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Initiatives have been led primarily by central government and the prime minister, with management under the MHLW and other ministries.

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They have been in charge of establishing the numerous committees formed to design policies for this initiative, with the MHLW responsible for the day-to-day monitoring of implementation, overseeing requirements for daycare centres, and publishing annual reports to disclose activities. Initiatives are sometimes also supported by individual municipalities in terms of budget, staff, etc when needed.

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The MHLW's measurement methodology is quite comprehensive and has been tracked over time — although some metrics have been modified. The government struggled to align incentives for achieving the objectives of this policy with other issues affecting society in the shorter term. Economic constraints and tough working conditions were some of the key factors keeping people from having children, and these issues had to be addressed.

Komine Takao, a professor at the Graduate School of Regional Policy Design at Hosei University, argued that "while it is, of course, important to deal with problems in specific areas, fundamentally, all these issues low economic growth, etc are linked to the problem of birth rate decline If action were taken to address birth rate decline, action to address problems in specific areas is sure to be much easier.

Japan is trying really hard to persuade women to start having babies again

Seen in this light, it is fair to say that responding to the population crisis with little more than a mishmash of individual reactions by disparate members of society is not enough, and Japan needs to respond to the crisis strategically from a comprehensive perspective. On the other hand, there is evidence of support from the private sector, specifically major Japanese companies. Toshiba allows workers to take paid leave for childcare by the hour. Want to discuss real-world problems, be involved in the most engaging discussions and hear from the journalists? Try Independent Premium free for 1 month.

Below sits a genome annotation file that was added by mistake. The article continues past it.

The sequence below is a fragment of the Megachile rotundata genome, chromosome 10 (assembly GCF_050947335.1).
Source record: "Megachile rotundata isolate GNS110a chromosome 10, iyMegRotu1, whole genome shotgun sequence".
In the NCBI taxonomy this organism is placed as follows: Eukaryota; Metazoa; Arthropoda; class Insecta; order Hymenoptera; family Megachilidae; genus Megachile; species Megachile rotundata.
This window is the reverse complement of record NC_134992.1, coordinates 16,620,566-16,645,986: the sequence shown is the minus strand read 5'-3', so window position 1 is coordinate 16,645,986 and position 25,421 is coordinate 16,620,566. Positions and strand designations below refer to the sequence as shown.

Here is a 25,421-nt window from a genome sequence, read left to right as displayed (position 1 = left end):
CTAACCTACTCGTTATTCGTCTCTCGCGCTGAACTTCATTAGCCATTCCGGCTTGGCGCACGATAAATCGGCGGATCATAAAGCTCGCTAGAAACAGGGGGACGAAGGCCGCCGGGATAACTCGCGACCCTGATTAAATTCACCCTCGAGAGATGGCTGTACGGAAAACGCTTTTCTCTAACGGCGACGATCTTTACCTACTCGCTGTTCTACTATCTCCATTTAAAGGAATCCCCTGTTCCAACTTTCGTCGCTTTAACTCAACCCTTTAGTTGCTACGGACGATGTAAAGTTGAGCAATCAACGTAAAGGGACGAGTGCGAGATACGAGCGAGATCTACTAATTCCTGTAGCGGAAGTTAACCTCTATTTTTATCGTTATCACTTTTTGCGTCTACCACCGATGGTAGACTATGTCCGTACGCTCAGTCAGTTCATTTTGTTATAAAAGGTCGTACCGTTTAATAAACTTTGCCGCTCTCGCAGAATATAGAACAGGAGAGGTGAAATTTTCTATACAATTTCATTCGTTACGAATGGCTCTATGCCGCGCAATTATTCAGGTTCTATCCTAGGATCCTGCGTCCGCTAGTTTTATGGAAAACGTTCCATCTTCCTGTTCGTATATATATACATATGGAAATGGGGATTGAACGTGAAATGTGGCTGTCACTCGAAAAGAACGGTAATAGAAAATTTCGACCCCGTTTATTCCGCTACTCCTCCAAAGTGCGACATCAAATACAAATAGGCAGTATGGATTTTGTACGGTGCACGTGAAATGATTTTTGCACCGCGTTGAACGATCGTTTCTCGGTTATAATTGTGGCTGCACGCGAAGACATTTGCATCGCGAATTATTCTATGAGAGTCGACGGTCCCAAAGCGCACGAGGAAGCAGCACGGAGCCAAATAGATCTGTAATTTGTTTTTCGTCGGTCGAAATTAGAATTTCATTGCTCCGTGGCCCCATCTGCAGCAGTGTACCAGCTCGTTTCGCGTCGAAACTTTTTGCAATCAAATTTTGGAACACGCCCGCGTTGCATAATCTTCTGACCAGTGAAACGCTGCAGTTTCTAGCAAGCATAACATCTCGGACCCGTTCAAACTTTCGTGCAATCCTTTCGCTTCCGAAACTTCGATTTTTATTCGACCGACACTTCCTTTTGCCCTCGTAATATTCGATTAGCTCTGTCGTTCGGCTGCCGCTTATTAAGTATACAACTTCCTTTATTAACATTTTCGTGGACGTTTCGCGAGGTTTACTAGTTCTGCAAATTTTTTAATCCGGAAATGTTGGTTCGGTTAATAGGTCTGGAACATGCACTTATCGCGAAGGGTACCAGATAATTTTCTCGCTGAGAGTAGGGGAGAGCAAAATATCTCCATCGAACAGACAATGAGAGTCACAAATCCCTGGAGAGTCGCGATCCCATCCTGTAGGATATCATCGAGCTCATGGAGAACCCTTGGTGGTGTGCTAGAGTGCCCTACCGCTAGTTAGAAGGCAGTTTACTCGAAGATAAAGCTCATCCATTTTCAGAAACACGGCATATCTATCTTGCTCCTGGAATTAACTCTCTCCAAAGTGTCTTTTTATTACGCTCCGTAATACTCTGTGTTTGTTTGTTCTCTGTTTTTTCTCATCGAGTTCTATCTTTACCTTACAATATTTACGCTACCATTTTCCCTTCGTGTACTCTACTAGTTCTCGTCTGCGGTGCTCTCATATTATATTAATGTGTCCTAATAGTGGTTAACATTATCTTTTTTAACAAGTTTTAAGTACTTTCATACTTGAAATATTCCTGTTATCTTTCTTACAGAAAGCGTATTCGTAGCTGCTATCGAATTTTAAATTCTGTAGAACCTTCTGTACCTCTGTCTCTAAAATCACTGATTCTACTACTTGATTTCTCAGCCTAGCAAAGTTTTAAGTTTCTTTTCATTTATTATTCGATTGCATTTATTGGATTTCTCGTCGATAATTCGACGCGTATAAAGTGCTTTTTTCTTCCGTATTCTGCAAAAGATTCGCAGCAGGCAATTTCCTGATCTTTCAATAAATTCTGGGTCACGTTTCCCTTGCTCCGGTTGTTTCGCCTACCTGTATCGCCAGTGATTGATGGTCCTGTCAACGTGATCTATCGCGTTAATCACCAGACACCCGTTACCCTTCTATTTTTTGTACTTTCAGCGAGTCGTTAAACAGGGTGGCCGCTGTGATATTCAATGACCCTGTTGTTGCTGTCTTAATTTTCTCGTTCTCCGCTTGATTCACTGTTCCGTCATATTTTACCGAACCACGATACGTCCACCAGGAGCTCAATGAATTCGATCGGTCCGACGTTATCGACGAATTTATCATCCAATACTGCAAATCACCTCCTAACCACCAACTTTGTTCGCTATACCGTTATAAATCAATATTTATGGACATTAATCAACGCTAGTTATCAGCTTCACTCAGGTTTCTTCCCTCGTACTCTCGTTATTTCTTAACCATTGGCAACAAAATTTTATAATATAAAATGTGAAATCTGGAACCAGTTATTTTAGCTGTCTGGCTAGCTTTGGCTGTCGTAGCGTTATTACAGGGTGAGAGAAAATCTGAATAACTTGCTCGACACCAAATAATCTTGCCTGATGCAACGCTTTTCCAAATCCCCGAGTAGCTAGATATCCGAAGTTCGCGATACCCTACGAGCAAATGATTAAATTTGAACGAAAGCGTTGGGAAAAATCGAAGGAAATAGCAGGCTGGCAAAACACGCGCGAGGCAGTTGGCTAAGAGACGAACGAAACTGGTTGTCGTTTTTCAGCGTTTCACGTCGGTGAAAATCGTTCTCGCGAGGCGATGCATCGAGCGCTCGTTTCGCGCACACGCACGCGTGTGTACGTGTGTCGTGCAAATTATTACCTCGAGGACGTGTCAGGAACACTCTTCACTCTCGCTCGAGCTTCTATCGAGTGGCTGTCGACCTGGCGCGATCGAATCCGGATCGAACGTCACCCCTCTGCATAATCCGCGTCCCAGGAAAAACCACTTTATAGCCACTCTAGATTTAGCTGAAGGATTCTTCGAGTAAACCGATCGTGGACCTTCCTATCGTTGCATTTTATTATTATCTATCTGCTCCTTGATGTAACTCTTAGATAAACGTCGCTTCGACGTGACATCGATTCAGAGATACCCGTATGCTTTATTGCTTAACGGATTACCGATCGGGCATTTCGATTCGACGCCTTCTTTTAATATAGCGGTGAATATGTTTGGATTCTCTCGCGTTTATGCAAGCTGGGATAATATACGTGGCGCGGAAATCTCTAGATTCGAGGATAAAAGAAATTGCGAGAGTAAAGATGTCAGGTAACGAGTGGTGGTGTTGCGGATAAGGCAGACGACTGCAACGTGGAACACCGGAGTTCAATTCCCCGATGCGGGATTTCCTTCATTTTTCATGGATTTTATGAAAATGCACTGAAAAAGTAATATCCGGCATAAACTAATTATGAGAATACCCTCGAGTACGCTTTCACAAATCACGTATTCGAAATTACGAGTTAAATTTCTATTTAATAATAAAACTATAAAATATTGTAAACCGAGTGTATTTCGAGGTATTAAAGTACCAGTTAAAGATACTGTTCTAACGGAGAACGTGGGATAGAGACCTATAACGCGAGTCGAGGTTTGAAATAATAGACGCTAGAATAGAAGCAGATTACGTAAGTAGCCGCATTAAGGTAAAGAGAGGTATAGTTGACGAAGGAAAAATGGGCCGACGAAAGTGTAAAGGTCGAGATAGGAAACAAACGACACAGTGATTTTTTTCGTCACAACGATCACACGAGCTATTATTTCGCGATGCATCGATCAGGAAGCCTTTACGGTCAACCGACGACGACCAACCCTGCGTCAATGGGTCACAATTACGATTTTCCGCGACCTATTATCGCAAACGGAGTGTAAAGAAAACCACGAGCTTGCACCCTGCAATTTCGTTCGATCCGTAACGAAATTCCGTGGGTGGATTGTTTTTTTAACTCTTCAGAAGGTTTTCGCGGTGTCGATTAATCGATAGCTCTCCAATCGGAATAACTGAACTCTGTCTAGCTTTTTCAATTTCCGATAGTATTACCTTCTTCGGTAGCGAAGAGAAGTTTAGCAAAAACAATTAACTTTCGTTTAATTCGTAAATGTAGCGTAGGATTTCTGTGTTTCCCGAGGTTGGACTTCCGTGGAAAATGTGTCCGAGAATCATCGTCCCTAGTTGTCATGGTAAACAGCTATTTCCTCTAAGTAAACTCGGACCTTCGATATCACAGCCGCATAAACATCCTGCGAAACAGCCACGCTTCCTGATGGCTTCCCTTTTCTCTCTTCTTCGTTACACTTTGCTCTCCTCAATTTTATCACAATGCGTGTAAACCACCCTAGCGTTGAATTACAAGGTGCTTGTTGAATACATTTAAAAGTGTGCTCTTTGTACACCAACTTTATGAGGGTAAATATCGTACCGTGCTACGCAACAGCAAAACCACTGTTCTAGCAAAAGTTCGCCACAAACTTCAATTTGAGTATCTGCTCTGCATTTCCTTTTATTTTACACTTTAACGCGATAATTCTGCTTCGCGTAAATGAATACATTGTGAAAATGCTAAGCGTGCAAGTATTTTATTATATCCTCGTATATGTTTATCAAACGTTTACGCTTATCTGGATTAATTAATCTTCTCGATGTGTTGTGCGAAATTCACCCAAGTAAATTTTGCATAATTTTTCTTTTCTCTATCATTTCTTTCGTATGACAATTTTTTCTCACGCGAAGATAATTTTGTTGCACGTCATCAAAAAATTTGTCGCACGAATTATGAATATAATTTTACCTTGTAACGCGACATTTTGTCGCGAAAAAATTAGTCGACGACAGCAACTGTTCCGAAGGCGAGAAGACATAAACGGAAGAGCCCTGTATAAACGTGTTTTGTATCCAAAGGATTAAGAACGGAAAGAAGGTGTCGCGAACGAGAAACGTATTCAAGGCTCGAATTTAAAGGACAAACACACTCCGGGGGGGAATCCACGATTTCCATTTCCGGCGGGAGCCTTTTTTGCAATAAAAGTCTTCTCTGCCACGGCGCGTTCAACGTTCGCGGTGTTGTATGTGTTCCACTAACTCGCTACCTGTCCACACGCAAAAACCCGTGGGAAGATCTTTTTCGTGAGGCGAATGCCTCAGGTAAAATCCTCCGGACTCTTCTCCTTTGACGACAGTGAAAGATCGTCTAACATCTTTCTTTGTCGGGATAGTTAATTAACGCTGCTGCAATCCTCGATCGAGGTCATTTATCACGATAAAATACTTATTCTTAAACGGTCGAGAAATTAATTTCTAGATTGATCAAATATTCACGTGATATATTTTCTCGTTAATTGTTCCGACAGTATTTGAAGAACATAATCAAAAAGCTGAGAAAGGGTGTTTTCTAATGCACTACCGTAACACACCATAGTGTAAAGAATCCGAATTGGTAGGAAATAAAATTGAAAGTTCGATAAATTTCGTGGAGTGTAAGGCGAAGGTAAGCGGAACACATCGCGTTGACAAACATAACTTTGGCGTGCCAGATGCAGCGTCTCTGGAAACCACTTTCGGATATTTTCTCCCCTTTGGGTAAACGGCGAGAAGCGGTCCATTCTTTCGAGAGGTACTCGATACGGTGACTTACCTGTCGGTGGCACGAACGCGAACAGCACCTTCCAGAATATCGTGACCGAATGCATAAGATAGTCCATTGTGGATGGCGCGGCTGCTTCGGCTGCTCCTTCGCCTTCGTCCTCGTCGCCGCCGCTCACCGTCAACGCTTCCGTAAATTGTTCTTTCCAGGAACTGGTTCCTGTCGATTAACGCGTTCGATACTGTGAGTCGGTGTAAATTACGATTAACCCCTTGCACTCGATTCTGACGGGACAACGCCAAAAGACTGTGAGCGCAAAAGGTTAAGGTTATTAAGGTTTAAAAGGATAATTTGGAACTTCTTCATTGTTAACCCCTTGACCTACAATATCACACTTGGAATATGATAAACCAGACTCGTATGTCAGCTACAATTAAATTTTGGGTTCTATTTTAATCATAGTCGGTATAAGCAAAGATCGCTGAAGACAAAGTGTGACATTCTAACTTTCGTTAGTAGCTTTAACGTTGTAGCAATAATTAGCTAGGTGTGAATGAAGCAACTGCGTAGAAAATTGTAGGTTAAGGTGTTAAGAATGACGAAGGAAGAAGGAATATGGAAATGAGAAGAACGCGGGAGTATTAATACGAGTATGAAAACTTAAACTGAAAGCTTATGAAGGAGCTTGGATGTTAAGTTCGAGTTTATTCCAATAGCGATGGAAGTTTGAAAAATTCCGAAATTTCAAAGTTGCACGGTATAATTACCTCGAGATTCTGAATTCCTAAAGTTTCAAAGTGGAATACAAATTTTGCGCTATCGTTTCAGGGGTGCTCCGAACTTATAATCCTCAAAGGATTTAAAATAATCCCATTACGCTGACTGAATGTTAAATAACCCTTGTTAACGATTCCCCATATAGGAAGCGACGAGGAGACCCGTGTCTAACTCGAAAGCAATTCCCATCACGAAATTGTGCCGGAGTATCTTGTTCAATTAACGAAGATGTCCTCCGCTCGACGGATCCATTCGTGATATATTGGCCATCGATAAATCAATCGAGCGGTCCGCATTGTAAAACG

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Subscribe Now Subscribe Now. Final Say. Long reads. Lib Dems. US Politics. Theresa May. Jeremy Corbyn. Robert Fisk.

Japan's Population Problem

Mark Steel. Janet Street-Porter. John Rentoul. Chuka Ummuna. Shappi Khorsandi.

How to Fix the Baby Bust – Foreign Policy

Gina Miller. Our view. Sign the petition. Spread the word. Steve Coogan. Rugby union. Motor racing. US sports. Rugby League. Movers List. Geoffrey Macnab. Tech news. In the following, I will deal first with labor market structure and then with the related issue of workplace norms. It is clear that during Japan's high-economic growth period, the system of hiring large numbers of young men into full-time entry-level jobs, providing firm-based skill training to them, and fostering within-firm competition for promotion was a highly effective set of mechanisms for producing a productive labor force Honda ; Yashiro Firms could adjust their labor supply to fit new technologies and alterations in labor demand in two ways: through providing on-going skill training to their existing "core" male labor force, and through having a "buffer" of young and middle-aged female workers who did not have job security and could be encouraged to quit when firms' financial conditions demanded a somewhat leaner labor force.